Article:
wikimedia/zest-css

Fast, lightweight, extensible CSS selector engine for PHP

1.1.2 2019-04-09 16:11 UTC

README

zest.php is a fast, lightweight, extensible CSS selector engine for PHP.

Zest was designed to be very concise while still supporting CSS3/CSS4 selectors and remaining fast.

This is a port to PHP of the zest.js selector library. Since that project hasn't been updated in a while, bugfixes have been taken from the copy of zest included in the domino DOM library.

Usage

use Wikimedia\Zest\Zest;

$els = Zest::find('section! > div[title="hello" i] > :local-link /href/ h1', $doc);

Install

This package is available on Packagist:

$ composer require wikimedia/zest-css

API

Zest::find( string $selector, DOMNode $context ): array

This is equivalent to the standard DOM method ParentNode#querySelectorAll().

Zest::matches( DOMNode $element, string $selector ): bool

This is equivalent to the standard DOM method Element#matches().

Since the PHP implementations of DOMDocument::getElementById and DOMDocument#getElementsByTagName have some performance and spec-compliance issues, Zest also exports useful performant and correct versions of these:

Zest::getElementsById( DOMNode $contextNode, string $id ): array

This is equivalent to the standard DOM method Document#getElementById() (although you can use any context node, not just the top-level document).

Zest::getElementsByTagName( DOMNode $contextNode, string $tagName ): DOMNodeList

This is equivalent to the standard DOM method Element#getElementsByTagName().

Extension

It is possible to add your own selectors, operators, or combinators. These are added to an instance of ZestInst, so they don't affect other instances of Zest or the static Zest::find/Zest::matches methods. The ZestInst class has non-static versions of all the static methods available on Zest.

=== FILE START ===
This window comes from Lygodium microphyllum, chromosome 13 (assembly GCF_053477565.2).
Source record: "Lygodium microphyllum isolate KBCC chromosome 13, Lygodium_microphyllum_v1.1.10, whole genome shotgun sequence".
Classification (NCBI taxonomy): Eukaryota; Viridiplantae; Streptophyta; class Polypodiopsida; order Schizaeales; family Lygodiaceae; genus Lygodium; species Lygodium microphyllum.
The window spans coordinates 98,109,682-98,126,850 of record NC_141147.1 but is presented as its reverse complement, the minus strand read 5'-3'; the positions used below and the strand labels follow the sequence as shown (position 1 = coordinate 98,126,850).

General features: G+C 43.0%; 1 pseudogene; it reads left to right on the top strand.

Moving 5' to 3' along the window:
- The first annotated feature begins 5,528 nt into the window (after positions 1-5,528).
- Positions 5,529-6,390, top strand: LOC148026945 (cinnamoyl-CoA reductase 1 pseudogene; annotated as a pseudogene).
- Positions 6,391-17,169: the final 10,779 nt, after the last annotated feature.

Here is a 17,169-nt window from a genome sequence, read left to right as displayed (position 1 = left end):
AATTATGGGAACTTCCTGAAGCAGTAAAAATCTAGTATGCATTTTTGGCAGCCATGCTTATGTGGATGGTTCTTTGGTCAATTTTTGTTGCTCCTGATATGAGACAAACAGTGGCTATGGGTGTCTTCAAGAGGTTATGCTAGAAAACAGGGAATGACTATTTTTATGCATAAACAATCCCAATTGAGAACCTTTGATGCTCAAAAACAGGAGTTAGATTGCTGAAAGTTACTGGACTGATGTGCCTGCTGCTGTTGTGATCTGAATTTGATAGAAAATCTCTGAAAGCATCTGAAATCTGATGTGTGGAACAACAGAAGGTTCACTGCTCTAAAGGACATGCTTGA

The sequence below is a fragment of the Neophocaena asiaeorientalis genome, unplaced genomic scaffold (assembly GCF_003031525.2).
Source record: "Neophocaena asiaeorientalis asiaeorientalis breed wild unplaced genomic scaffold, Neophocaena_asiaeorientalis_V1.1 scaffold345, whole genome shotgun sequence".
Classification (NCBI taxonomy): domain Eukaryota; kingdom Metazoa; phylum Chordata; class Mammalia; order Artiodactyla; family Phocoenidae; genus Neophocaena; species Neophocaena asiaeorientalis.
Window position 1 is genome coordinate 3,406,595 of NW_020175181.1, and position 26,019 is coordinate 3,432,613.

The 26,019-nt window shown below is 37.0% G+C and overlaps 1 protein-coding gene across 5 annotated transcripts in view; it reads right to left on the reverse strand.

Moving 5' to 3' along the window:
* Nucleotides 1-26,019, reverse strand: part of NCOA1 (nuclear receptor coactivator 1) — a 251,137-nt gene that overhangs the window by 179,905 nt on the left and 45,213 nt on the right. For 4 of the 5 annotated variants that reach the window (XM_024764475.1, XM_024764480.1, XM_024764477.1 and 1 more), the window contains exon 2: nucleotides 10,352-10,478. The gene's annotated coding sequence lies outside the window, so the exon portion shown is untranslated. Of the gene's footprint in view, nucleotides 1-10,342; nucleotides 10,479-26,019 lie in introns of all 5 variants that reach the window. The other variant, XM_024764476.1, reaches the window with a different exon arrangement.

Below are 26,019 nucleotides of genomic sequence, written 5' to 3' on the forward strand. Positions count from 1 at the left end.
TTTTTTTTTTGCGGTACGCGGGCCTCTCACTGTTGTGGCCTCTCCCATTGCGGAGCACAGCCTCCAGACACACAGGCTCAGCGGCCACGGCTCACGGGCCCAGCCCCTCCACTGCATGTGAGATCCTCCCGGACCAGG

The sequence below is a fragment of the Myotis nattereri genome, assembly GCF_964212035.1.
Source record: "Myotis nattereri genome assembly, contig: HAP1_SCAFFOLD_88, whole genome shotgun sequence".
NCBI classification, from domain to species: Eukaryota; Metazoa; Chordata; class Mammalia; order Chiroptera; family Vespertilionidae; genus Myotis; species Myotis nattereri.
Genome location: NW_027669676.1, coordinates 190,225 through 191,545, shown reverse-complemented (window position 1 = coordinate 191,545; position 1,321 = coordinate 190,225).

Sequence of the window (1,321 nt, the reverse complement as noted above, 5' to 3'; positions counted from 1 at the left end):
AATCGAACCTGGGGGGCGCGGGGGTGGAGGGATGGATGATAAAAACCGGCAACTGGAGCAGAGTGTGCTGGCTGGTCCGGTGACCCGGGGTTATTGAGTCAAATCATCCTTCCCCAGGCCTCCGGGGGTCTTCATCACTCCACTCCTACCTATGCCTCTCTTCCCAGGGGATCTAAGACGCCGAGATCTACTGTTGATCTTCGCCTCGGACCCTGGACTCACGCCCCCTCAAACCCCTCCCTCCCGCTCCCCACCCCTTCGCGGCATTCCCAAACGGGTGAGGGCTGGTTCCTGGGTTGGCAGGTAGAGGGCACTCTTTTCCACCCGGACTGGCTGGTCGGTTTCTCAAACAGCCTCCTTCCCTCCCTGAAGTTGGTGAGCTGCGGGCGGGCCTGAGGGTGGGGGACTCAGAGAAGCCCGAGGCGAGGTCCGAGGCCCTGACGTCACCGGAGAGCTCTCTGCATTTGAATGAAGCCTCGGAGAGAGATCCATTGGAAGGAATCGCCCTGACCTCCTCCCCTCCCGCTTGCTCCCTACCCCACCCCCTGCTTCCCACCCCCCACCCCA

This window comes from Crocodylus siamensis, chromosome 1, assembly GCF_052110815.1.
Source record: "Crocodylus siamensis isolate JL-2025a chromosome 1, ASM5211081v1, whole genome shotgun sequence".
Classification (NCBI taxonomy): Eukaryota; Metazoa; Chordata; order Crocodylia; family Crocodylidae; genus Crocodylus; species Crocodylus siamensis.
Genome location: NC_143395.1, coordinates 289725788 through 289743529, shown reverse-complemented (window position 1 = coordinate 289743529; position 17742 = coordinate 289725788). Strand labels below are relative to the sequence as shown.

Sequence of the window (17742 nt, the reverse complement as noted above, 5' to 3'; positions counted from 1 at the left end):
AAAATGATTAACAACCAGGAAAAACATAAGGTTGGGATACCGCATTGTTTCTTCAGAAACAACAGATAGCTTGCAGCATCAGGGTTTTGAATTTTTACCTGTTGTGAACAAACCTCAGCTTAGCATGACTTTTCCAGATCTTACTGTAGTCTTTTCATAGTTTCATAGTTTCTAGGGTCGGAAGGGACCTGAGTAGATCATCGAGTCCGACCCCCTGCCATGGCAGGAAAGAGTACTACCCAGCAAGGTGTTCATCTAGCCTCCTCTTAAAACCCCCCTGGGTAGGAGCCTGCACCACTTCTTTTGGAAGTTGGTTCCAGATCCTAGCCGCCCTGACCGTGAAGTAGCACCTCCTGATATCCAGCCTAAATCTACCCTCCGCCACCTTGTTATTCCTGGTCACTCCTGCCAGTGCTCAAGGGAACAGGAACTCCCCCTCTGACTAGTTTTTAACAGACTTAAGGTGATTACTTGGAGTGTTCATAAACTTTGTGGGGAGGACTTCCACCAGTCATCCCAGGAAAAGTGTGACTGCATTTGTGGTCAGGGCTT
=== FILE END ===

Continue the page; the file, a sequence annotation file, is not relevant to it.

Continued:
Adding a simple selector

Adding simple selectors is fairly straight forward. Only the addition of pseudo classes and attribute operators is possible. (Adding your own "style" of selector would require changes to the core logic.)

Here is an example of a custom :name selector which will match for an element's name attribute: e.g. h1:name(foo). Effectively an alias for h1[name=foo].

use Wikimedia\Zest\ZestInst;

$z = new ZestInst;
$z->addSelector1( ':name', function( string $param ):callable {
  return function ( DOMNode $el ) use ( $param ):bool {
    if ($el->getAttribute('name') === $param) return true;
    return false;
  };
} );

// Use it!
$z->find( 'h1:name(foo)', $document );

NOTE: if your pseudo-class does not take a parameter, use addSelector0.

Adding an attribute operator

$z = new ZestInst;
// `$attr` is the attribute
// `$val` is the value to match
$z->addOperator( '!=', function( string $attr, string $val ):bool {
  return $attr !== $val;
} );

// Use it!
$z->find( 'h1[name != "foo"]', $document );

Adding a combinator

Adding a combinator is a bit trickier. It may seem confusing at first because the logic is upside-down. Zest interprets selectors from right to left.

Here is an example how a parent combinator could be implemented:

$z = new ZestInst;
$z->addCombinator( '<', function( callable $test ): callable {
  return function( DOMNode $el ) use ( $test ): ?DOMNode {
    // `$el` is the current element
    $el = $el->firstChild;
    while ($el) {
      // return the relevant element
      // if it passed the test
      if ($el->nodeType === 1 && call_user_func($test, $el)) {
        return $el;
      }
      $el = $el->nextSibling;
    }
    return null;
  };
} );

// Use it!
$z->find( 'h1 < section', $document );

The $test function tests whatever simple selectors it needs to look for, but it isn't important what it does. The most important part is that you return the relevant element once it's found.

Tests

$ composer test

License and Credits

The original zest codebase is (c) Copyright 2011-2012, Christopher Jeffrey.

The port to PHP was initially done by C. Scott Ananian and is (c) Copyright 2019 Wikimedia Foundation.

Both the original zest codebase and this port are distributed under the MIT license; see LICENSE for more info.